407 total views
In 2008, the National Union of Students took a gamble. A gamble which saw one of the most important changes to its policy in the history of the institution. Having been long time advocates of the argument that Higher Education should be free, their current President Wes Streeting swept into power two years ago on a wave a change which saw the NUS adopt a new policy: to resist further hikes to the cost of education, to accept (at least temporarily) that top-up fees were a fact of Higher Education and to seek a new system of fees which would provide a more progressive vision for the future.
Despite promises that the policy would increase the reputation of the Union; that politicians would take it more seriously and that this would enable it to take its place in top-tier discussions with the government, the policy still had its detractors.
Factions within the Union, particularly those located politically to the hard left, have continued to vocally support the fight for free education for all, putting forward rival presidential candidates, both last year and last week, to counter both Wes’s re-election in 2009 and the election of his spiritual successor, Aaron Porter, who was elected by a landslide last Wednesday at the NUS conference in Newcastle. Although both campaigns gained a moderate proportion of votes, neither Rob Owen or Bell Ribeiro-Addy were able to garner the support required.
2010, however, will potentially mark a dramatic step change for the future of Higher Education, University funding and, ultimately, the NUS. With the Browne Review on HE reporting later this year, and an uncertain General Election looming, it is not clear in which direction the funding of University education will head. Neither the Labour or the Conservative parties have committed to a plan for the future, although a rise in fees is strongly rumoured.
Most NUS members would view such a move as spelling disaster for students across the country. However, for the Streeting supporting members of the NUS, this would pose a major dilemma- their strategy of appeasement would, ultimately, be seen by those clamouring for free education as a failure, a compromise too far which allowed politicians to take advantage of their change of heart and wield the knife. In short, hard left students would be sure to see the current leadership as having entertained a gamble which had demonstrated it could not pay off.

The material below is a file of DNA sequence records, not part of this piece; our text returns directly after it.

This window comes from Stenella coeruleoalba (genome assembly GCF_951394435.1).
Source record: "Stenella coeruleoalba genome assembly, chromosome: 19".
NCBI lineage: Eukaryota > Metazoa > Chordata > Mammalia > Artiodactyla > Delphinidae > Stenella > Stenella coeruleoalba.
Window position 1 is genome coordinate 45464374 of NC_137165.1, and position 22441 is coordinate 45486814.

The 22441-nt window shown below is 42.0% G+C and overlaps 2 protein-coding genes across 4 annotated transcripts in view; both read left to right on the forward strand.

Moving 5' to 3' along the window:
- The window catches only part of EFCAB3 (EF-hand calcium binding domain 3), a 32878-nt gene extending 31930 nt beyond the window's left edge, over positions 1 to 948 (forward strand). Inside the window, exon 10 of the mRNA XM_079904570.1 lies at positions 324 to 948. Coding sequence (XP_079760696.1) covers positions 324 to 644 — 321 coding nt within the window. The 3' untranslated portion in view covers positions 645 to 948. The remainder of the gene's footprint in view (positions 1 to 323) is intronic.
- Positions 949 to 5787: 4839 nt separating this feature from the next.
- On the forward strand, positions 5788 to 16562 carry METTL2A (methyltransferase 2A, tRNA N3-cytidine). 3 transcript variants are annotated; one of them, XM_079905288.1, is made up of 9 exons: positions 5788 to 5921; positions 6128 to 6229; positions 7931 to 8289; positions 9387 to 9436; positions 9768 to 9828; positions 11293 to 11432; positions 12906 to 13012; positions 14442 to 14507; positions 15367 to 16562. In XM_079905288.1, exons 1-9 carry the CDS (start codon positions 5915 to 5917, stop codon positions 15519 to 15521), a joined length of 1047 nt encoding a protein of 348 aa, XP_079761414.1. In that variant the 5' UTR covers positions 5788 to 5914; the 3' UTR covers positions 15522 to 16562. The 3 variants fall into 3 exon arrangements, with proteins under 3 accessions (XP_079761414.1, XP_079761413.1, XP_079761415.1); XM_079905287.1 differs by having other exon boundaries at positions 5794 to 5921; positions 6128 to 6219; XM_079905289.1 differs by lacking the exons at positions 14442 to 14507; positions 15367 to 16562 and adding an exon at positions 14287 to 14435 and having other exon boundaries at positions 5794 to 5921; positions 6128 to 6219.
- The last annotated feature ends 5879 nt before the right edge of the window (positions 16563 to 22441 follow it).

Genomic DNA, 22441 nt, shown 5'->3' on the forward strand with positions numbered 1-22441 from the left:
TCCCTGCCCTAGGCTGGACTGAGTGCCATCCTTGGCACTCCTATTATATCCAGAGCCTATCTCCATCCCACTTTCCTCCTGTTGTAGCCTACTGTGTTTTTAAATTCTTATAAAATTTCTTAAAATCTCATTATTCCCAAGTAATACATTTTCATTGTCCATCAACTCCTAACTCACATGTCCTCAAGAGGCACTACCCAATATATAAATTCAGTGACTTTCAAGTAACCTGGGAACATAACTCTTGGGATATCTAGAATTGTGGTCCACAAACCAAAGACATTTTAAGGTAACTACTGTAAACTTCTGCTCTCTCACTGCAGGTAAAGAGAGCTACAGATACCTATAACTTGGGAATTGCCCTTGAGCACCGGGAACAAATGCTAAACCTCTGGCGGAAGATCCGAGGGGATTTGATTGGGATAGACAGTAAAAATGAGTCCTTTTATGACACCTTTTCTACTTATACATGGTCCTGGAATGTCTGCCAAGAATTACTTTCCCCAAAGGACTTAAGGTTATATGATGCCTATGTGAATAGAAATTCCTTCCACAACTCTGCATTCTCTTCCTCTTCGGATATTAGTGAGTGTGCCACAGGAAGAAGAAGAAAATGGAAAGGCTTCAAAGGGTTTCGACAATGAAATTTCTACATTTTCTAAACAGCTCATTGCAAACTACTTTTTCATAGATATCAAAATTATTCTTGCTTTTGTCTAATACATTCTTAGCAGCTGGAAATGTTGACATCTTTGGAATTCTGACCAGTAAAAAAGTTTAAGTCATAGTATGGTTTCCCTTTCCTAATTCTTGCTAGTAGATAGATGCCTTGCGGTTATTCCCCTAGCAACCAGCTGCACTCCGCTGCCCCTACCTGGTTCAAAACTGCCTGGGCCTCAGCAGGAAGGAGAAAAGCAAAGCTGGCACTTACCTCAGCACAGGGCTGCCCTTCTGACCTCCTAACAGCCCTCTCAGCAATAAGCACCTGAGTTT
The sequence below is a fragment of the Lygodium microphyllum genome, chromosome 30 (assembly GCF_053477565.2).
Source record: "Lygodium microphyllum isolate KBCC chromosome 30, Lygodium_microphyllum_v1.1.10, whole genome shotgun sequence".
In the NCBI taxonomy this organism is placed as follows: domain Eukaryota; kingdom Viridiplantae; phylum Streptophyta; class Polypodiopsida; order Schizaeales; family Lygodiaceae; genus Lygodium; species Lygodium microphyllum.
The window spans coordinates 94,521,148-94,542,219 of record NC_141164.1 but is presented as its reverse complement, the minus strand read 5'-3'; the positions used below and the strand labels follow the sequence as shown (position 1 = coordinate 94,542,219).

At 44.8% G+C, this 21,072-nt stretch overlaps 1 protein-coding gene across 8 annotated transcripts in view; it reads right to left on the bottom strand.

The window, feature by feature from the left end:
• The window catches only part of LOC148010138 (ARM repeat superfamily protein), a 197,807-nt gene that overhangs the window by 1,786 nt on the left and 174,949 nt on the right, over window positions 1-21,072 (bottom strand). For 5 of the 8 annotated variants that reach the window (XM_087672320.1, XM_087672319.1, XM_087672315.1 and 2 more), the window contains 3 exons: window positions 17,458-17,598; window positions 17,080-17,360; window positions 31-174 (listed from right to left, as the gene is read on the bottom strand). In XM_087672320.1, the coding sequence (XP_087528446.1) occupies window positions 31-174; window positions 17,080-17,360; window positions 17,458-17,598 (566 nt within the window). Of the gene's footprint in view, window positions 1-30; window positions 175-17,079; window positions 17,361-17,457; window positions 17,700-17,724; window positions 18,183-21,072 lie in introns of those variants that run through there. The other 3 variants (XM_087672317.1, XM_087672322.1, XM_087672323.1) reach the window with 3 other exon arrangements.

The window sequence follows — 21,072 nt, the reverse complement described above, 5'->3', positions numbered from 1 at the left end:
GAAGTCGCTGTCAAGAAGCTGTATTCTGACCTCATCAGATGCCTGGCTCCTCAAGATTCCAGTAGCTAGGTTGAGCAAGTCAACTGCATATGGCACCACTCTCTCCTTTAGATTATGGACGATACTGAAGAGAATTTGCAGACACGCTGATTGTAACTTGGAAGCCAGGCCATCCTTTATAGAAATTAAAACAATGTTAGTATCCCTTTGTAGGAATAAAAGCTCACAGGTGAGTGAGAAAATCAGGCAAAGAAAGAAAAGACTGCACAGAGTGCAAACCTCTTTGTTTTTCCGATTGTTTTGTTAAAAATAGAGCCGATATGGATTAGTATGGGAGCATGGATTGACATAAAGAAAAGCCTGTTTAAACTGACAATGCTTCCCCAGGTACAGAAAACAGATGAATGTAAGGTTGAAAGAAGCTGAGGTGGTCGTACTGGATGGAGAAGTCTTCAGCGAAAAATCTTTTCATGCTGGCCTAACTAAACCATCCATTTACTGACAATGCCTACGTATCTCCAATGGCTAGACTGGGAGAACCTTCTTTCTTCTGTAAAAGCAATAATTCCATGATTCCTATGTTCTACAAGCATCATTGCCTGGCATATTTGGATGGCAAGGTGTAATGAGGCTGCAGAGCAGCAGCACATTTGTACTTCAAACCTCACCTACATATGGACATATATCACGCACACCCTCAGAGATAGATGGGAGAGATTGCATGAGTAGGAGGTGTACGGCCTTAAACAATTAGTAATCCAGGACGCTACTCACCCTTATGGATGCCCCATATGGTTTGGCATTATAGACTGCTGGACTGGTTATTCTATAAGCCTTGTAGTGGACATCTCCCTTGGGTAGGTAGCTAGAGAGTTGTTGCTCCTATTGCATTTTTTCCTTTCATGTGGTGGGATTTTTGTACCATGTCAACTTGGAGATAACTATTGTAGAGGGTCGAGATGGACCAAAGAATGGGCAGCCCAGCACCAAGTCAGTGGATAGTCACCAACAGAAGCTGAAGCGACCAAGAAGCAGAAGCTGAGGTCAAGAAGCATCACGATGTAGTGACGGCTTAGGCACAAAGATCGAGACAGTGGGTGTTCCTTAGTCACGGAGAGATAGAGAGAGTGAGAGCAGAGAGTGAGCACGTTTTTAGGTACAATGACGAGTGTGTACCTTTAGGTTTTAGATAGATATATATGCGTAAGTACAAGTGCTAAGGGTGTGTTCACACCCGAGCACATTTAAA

These developments could see a very different atmosphere at next year’s NUS conference. If Aaron is not careful, and his successor is unable to convince students from across the country that the pursuit of moderate compromise can be defended, the fight for free education could re-emerge from the background and a new faction, formed around the policy of free education, could take the leadership of our National Union.
Following what would then be two major policy changes during a three year period, the Union would appear to politicians and the media as both weak and indecisive, incapable of presenting a sound argument on behalf of students and, therefore, redundant as an organisation worth taking seriously.
However, should the government of tomorrow adopt parts of the current NUS strategy, especially their blueprint for a ‘Graduate Tax’ which would see education paid for retrospectively, not on entry, the more moderate approach could achieve a stunning further victory, one which will see it maintain a grapple hold on the leadership of the NUS for a number of years to come and which may sweep Aaron into a second year in office.
So this is it, NUS. Make or break, sink or swim. Whatever happens, it will be a fight for your life, one which, on behalf of students, you cannot afford to lose.